The leader of Ohio’s poverty fighting network said the release of higher poverty rate numbers by the U.S. Census Bureau should bring job creation efforts into sharper focus.
“Unfortunately, these numbers are no surprise to people fighting poverty in Ohio,” said Philip E. Cole, Executive Director of the Ohio Association of Community Action Agencies.
The national poverty rate jumped from 13.2 percent in 2008 to 14.3 percent in 2009. Ohio’s poverty rate climbed from 12.5 to 13.5 percent.
“One in seven people are now officially in poverty,” Cole said, “but we know there are many more, because we know the Federal Poverty measure is outdated.”
The official poverty threshold for a family of four is an annual household income of $21,954.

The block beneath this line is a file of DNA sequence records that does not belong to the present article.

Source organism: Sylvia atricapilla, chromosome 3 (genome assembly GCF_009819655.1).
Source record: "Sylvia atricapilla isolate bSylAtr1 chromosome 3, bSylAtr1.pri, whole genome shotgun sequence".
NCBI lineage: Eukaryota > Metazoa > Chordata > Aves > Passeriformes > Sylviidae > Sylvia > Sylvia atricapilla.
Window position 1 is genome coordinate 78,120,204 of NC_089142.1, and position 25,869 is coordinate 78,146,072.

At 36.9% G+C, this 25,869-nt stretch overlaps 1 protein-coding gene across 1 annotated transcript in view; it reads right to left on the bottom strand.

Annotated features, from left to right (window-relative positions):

Cole called for genuine, strategic investments to provide employment opportunities.
“We need to focus on real community and economic development efforts that lead to job creation,” he said.
Community Action trains and employs workers in hundreds of green jobs in weatherization and partners with educational institutions and private businesses to train and employ workers in other permanent jobs.
The Ohio Association of Community Action Agencies supports a network of 50 agencies around the state serving the needs of low-income people in all of Ohio’s 88 counties. The agencies administer nearly $750,000,000 in resources aimed at alleviating the problems of poverty in Ohio’s communities. They employ more than 6,000 people and provide service to nearly 800,000 Ohioans.